A woman has convinced a state judge to throw out a prenuptial agreement that was different from what she thought she signed and left her with “absolutely nothing.”

The wife, E.N., who was a receptionist for an unidentified matrimonial law firm, was not represented by a lawyer when she signed a document drafted by her husband’s attorney without her input, said Acting Supreme Court Justice Victor Alfieri Jr. in Rockland County (See Profile).

The judge rejected the “completely one-sided” agreement on Sept. 18.

“Plaintiff thought that the purpose of the prenuptial agreement was to protect Defendant’s individual and joint bank accounts. There was never any discussion between the two of them about Plaintiff waiving her rights to maintenance, insurance benefits, his pension, or his estate should he predecease her,” the judge wrote in E.N. v. A.N., 2301-2011. “Plaintiff did not see a copy of the agreement prior to signing it, nor did Defendant’s attorney explain the contents of it to her prior to her signing it.”

A.N. met his future wife in 1994, and they were engaged two years later, although the judge said that A.N. “was not all too keen on the idea of getting married.” At one point, he researched the possibility of a domestic partnership agreement that would provide E.N. with insurance benefits through his job with the New York Police Department.

A.N. insisted on a prenuptial agreement, and E.N. consented because she is “old fashioned” and wanted to get married.

E.N. knew from the few discussions about the agreement during their courtship that she was relinquishing her claim on A.N.’s individual bank account and a bank account he held jointly with his mother.

In early 1998, A.N. contacted the law firm of Marvin Goldberg in the Bronx to prepare the document and gave the office some financial records to help draw up the agreement; a footnote in Alfieri’s decision said A.N. did not know until a deposition on the instant case that he actually had retained Bruce Goldberg, the son and an employee of Marvin Goldberg.

In June 1998, A.N. was informed the document was ready to be signed. Though A.N. “may have seen a draft,” E.N. did not see any version of the document before the couple signed it two weeks before their wedding.

That day, A.N. picked up E.N. from her job and as they traveled to Goldberg’s firm, he asked her if she was certain about signing the agreement. E.N. said she was ready to sign after A.N. repeated he would not marry her without it.

E.N. did not read the agreement at the office before signing it, nor was she advised to have an attorney first review the document.

After A.N. filed for divorce, E.N. brought a separate suit seeking to vacate the prenuptial agreement, said Martin Johnson of Johnson & Cohen in Pearl River, who represents her.

E.N. testified at a hearing that the couple spent “maybe 15 minutes” at the law firm. Meanwhile, the husband said at the hearing he did not fully understand the agreement’s terms then or now.

Goldberg said he “had no specific recollection of the signing of this prenuptial agreement and could only testify as to what his custom and practice was,” according to a footnote in the decision.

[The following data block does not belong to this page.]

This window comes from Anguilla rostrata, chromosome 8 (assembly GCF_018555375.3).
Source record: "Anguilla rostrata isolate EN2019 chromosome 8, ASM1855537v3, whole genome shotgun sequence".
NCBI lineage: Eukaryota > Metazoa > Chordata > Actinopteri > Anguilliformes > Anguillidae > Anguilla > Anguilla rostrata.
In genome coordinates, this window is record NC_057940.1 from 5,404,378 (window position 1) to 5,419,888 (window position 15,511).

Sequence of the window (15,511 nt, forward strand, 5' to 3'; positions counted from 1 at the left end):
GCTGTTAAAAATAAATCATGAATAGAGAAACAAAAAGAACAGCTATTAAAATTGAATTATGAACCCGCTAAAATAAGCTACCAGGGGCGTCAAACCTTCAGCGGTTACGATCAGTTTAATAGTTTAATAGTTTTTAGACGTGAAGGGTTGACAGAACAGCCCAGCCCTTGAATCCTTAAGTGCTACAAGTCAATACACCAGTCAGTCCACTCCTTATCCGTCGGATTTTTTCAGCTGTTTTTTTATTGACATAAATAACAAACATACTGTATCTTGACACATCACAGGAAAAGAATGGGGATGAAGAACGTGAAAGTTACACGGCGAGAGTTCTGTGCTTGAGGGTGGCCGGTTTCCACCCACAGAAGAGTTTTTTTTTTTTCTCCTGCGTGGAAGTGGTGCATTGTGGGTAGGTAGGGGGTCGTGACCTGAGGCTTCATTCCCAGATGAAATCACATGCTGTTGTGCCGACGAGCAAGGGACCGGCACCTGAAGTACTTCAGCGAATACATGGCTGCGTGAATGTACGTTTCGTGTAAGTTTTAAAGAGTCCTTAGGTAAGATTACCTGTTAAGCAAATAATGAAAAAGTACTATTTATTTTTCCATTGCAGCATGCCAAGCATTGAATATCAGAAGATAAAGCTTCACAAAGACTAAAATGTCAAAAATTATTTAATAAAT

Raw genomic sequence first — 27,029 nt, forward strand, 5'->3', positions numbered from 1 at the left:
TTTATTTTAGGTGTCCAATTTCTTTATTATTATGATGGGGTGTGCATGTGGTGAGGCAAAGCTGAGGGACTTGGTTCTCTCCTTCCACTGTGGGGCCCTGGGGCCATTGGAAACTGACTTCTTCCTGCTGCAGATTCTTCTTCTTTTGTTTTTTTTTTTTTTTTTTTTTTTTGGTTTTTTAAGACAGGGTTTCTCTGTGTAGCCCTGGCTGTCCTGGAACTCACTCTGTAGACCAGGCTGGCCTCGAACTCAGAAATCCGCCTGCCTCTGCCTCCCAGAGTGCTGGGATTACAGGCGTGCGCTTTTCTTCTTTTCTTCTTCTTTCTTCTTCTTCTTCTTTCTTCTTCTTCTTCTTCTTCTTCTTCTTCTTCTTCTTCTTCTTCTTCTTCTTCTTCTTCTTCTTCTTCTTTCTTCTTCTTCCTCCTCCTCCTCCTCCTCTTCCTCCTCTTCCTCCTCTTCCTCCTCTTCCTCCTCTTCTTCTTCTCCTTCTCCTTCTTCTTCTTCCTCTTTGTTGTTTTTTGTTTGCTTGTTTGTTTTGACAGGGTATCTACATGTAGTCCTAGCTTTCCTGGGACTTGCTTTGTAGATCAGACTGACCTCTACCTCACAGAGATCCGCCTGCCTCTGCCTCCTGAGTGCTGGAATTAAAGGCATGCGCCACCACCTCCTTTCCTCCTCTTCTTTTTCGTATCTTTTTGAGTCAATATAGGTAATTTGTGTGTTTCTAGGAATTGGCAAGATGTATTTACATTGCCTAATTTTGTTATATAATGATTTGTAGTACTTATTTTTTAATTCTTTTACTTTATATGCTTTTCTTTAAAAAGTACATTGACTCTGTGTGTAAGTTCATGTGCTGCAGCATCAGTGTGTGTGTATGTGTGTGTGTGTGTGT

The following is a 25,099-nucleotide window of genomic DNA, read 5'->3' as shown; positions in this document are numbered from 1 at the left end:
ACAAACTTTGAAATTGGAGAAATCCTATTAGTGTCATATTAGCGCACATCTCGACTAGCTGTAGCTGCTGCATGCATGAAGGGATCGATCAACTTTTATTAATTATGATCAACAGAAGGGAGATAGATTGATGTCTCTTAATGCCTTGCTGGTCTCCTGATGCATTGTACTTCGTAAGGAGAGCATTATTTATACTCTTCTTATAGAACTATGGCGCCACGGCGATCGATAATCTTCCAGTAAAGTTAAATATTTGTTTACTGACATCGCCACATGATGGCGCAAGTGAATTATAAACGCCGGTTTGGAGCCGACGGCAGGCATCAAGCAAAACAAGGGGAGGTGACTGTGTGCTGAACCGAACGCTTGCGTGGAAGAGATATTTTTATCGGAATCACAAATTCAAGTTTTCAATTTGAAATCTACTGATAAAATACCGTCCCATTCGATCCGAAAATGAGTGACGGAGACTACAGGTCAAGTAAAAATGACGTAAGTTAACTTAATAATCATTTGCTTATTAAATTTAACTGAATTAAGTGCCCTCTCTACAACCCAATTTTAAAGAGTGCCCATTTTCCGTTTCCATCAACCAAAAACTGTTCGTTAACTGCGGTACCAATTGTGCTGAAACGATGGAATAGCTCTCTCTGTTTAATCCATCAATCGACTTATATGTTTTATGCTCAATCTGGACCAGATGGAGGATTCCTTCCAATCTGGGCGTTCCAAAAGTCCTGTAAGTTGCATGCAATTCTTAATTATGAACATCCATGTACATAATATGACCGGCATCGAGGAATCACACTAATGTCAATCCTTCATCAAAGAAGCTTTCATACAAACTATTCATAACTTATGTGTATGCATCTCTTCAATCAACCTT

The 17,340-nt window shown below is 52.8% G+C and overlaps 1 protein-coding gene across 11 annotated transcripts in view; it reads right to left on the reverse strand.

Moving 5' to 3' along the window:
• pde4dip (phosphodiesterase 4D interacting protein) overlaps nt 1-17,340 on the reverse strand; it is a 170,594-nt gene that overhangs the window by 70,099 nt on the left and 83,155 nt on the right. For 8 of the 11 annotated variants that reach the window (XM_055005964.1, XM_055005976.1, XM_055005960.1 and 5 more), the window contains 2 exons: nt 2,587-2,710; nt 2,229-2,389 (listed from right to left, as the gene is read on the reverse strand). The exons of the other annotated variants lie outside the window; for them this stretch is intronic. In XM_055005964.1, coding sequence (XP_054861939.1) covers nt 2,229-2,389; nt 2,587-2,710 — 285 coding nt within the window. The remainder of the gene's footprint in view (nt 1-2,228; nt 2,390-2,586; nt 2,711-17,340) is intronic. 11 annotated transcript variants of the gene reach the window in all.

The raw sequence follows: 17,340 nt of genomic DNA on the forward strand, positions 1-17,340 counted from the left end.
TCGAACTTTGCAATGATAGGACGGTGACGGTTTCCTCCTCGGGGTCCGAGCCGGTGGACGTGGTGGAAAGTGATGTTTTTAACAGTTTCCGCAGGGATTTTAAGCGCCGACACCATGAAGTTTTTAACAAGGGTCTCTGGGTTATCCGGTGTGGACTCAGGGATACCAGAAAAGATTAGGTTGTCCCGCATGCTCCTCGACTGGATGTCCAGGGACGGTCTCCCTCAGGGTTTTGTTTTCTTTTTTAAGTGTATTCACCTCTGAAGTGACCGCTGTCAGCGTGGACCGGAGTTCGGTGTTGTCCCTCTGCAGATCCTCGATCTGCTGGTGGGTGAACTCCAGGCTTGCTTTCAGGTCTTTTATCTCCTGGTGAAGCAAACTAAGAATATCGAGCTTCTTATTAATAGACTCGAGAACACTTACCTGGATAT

Alfieri noted that prenuptial agreements are “generally valid and enforceable” but can be voided in the event of “fraud, duress, overreaching, or unconscionability.”

He said “no one factor” can trigger rescission but “the existence of numerous factors” can do so.

“Applied here, numerous factors are present that weigh heavily in favor of setting aside the prenuptial agreement. Specifically, the evidence established that elements of overreaching, unconscionability and duress all surrounded the execution of the subject prenuptial agreement,” Alfieri said.

He pointed out that E.N. had “no input” in the agreement’s terms and she went unrepresented throughout the process.

“The result was a prenuptial agreement that left Plaintiff with absolutely nothing. There was no bargained-for benefit,” the judge wrote.

The agreement’s terms turned out to be “very different from the terms of the agreement she thought she was signing,” he added.

Alfieri rejected A.N.’s claims that his wife had “all the time in the world” to mull her signing. He also said it was “of no significance” that E.N. was working at a matrimonial law firm at the time she signed the agreement.

In and of itself, it was not enough for E.N. to note the wedding would have been canceled without the signed agreement, said Alfieri.

But, he said, “this fact, in conjunction with the other Facts set forth above, warrant the setting aside of the prenuptial agreement on the grounds of unconscionability, overreaching and duress.”

Alfieri said A.N.’s claim that he had not fully understood the agreement was significant.

He observed that A.N.’s actions “contradict” the agreement’s terms. For instance, though the wife waived her right to insurance benefits under the agreement, Alfieri noted the husband at one point looked into how he could provide insurance benefits to her.

“Clearly, Defendant wanted to provide for her,” he noted.

Alfieri also noted that, based on the hearing testimony, it was clear specific Domestic Relations Law and General Obligations Law statutes mentioned in the agreement “were never explained to either party and that neither party understood their import.”

Johnson said the basis for Alfieri’s ruling was his client’s “compelling story.” Keeping the prenuptial agreement in place, he said, would have been “very inequitable.”

A.N. was represented by McCormack & Phillips in Nyack.

Bruce Goldberg did not respond to a request for comment.